An open-source proof of concept visualization for EHRs
ClinicalVis visualizes single-patient Electronic Health Record (EHR) data in an intuitive, easy-to-read format for rapid information assimilation in realistic, task-focused scenarios. It supports the inference of insights from multiple clinical signals for clinical preparedness. ClinicalVis was built, evaluated and open-sourced to add to the body of research on evaluating Healthcare Provider (HCP) interactions with EHR visualizations.
The Visualization
Simple, scalable and supportive
We built on strong body of prior work on designing visualization-based systems and prototypes that support teamwork in healthcare coordination and patient-level healthcare management. While there are many promising, commercial EHR visualizations, we found that duplicating the evaluations conducted on closed-source systems are difficult, and experiments on care planning in a task-oriented setting are hard to reproduce. So we set out to change that with ClinicalVis.
ClinicalVis was designed keeping in mind known and observed HCP workflows, and we use simple visualizations that can be easily read with little onboarding. It is scalable to include a range of variables, and can be used more generally to investigate during- and post-task clinical usage of ICU EHRs.
The Study
How do healthcare practitioners engage with visual representations of real patient EHR data during task-focused care planning?

Do visual representations of EHRs influence clinical care planning?
We evaluated the interactions of 14 healthcare providers with electronic health records using ClinicalVis in a mixed-methods user study. Participants were asked to plan care in a remote eICU scenario for 16 patient cases sourced from the MIMIC-III database, using ClinicalVis and a baseline prototype, designed to emulate commercially available EHR softwares. We looked for qualitative behaviors and interaction patterns to assess workflow integration, and captured metrics such as accuracy, self-reported confidence, time to task and task load.

Overall EHR-to-task performance was generally poor

While task performance (characterized by increased accuracy and/or lower time-to-decisions) on ClinicalVis was slightly better than on the baseline, we found that overall performance was generally low. We find that EHRs are fundamentally limited for care planning, and the data concerns associated with them directly affect HCPs.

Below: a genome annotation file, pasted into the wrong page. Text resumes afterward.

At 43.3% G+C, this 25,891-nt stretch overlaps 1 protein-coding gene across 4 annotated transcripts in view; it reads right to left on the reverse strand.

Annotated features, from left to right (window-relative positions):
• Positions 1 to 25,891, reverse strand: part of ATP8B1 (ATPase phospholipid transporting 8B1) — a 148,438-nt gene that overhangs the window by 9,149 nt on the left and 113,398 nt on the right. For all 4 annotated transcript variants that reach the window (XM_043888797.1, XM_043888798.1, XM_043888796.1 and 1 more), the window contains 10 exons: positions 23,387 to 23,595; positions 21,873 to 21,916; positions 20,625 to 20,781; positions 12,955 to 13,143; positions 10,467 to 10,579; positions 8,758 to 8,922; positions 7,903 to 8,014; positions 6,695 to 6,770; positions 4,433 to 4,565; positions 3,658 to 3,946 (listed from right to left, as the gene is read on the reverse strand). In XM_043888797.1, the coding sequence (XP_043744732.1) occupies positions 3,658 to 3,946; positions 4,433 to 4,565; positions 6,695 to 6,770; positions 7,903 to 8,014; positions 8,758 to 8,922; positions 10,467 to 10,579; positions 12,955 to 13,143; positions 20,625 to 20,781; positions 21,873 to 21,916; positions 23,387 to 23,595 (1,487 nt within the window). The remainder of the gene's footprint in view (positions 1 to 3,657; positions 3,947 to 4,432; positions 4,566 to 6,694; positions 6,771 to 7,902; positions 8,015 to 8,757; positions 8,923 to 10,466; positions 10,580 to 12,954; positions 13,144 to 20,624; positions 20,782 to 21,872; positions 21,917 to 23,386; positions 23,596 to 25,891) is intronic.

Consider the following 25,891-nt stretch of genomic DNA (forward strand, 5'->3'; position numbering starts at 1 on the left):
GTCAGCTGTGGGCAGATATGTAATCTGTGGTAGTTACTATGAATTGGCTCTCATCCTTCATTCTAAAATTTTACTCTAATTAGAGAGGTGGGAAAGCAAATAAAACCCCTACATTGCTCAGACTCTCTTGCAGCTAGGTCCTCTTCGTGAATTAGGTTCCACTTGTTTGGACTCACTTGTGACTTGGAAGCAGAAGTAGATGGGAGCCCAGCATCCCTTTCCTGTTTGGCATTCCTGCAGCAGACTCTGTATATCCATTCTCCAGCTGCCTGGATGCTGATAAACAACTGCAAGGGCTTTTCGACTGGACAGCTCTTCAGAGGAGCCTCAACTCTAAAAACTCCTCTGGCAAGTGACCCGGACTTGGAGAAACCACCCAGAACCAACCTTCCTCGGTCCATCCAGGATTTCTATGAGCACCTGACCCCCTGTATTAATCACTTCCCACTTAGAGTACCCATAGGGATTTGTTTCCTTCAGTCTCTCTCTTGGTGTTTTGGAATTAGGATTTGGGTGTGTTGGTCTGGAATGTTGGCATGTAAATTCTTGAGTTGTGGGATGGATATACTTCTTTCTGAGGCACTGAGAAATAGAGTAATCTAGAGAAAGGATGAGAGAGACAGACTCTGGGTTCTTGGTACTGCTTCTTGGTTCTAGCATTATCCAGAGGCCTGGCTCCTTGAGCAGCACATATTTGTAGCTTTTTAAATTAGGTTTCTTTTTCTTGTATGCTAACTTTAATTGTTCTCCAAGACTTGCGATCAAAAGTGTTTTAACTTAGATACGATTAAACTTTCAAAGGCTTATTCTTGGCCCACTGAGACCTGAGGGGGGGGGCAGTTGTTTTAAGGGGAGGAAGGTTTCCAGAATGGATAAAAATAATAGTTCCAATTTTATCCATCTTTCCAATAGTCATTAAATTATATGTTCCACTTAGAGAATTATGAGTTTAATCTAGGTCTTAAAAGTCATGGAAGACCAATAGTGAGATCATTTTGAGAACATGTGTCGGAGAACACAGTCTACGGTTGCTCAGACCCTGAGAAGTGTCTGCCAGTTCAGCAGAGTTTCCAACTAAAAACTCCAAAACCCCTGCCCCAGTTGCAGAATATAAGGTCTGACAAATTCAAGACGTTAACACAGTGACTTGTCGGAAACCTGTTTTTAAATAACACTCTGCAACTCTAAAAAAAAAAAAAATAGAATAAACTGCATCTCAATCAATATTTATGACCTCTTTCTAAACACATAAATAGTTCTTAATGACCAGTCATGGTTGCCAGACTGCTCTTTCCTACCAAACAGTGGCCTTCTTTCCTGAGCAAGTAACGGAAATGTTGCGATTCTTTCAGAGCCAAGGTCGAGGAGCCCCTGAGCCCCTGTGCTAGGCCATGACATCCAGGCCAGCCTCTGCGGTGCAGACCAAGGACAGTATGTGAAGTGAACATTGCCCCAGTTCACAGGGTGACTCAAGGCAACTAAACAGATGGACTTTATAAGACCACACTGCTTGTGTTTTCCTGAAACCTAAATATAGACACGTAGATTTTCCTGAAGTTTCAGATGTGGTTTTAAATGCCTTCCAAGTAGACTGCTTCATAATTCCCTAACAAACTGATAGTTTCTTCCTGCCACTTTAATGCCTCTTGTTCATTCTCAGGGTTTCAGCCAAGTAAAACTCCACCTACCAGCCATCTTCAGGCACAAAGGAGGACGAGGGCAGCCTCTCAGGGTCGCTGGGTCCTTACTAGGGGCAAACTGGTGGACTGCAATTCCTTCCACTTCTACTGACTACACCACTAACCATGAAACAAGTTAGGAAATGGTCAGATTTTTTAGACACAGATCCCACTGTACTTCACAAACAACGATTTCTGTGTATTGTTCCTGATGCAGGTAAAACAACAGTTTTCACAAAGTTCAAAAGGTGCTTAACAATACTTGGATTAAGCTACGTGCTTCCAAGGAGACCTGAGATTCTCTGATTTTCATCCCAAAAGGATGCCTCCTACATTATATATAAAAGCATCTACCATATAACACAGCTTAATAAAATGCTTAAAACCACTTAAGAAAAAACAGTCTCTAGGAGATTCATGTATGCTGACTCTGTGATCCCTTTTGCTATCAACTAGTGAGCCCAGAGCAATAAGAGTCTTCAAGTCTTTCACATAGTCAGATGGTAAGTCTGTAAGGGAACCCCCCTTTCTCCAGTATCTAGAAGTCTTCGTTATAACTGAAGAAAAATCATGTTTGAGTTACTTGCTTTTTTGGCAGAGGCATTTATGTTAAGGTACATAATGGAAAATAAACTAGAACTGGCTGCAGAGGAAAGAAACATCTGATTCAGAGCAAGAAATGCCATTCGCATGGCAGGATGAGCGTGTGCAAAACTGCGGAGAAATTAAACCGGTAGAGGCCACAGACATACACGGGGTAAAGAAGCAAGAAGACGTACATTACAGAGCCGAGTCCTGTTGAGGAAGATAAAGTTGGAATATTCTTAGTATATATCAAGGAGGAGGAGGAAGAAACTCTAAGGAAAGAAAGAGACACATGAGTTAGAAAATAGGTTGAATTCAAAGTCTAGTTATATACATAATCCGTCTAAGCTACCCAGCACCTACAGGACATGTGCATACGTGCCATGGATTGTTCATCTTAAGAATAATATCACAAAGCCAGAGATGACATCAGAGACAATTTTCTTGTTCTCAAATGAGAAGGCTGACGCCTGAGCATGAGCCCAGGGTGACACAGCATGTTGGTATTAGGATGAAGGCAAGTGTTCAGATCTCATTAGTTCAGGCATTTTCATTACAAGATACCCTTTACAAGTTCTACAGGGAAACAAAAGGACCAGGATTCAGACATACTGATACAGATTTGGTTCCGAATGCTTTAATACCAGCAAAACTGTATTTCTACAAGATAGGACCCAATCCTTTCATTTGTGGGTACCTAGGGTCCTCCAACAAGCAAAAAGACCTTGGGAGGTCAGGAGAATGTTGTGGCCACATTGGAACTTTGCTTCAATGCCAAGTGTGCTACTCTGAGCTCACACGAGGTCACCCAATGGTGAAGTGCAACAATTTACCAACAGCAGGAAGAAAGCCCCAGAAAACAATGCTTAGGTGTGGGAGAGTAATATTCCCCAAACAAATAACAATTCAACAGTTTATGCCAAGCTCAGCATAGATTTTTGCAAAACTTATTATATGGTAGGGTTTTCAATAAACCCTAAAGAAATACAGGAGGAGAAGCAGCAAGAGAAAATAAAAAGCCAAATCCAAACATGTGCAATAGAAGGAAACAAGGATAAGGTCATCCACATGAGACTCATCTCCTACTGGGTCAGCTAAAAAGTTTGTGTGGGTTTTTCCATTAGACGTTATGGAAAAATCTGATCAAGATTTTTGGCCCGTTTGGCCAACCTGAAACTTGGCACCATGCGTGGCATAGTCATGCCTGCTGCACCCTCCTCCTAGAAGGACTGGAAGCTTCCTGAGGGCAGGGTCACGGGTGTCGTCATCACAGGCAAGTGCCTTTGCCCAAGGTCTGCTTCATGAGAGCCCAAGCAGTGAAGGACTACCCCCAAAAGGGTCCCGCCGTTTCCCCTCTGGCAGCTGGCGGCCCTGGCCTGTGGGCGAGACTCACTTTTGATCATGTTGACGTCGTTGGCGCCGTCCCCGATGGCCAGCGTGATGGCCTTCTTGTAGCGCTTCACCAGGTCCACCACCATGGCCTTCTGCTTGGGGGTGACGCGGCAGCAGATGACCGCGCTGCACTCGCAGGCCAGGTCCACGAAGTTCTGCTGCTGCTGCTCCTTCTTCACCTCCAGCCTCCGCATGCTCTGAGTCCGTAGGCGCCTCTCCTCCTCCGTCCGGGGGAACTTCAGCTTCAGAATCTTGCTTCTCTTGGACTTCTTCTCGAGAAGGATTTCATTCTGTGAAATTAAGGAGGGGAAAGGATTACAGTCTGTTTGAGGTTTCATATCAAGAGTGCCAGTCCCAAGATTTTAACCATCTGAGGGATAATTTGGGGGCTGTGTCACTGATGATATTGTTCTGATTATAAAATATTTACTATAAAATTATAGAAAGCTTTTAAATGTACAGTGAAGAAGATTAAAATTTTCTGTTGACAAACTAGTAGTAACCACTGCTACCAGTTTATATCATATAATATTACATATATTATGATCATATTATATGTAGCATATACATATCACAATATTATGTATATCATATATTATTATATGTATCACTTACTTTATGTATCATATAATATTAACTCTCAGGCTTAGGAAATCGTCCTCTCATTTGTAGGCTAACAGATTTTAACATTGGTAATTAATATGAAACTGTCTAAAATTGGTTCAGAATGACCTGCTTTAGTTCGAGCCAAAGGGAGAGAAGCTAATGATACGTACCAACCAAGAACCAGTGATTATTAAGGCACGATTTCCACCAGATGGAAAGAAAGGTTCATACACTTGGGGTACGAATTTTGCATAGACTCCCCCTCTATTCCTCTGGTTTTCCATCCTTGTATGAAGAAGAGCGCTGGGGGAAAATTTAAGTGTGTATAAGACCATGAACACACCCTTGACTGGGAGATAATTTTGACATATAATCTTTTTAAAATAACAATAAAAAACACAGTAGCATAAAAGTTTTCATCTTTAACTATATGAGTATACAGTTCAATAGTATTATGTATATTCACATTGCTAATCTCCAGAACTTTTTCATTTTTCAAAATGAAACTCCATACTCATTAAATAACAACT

Better visualizations improved HCP performance

Participants preferred ClinicalVis over the baseline, reporting better TLX scores. ClinicalVis integrated well into clinician workflows, as they started to engage with the EHRs in a data-first way. Further, they believed that the content had been altered in ClinicalVis for better performance, when it had not.

Maximizing time for decision validation, not information finding

Healthcare providers spend time post-decision for validation in ClinicalVis, as opposed to time spent locating information in the baseline. We also noted that validation practices supported pre-existing heuristic methods and increased caution in decisions.
Future Work
The design implications of our work suggest that modeling clinical data for decision support should include elements to guide clinical use. We believe that ClinicalVis can open up avenues for the rigorous evaluation of interactions between clinicians and patient data to improve aspects of healthcare delivery.

To that end, we have open-sourced ClinicalVis and are publishing our findings, hoping that you can take our visualization and apply or extend it in your own research.
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Authors & Affiliations
Marzyeh Ghassemi - University of Toronto, Verily
Mahima Pushkarna - PAIR, Google AI, Cambridge
James Wexler - PAIR, Google AI, Cambridge
Jesse Johnson - Sanofi Genzyme, Verily
Paul Varghese - Verily
The People + AI Research initiative (PAIR) brings together researchers across Google to study and redesign the ways people interact with AI systems. We focus on the "human side" of AI: the relationship between users and technology, the new applications it enables, and how to make it broadly inclusive. Our goal isn't just to publish research; we're also releasing open source tools for researchers and other experts to use.
ClinicalVis was a collaborative effort between PAIR (Google) and Verily. We would like to thank all our colleagues and study participants that piloted the visualization and provided valuable feedback.
This is not an official Google product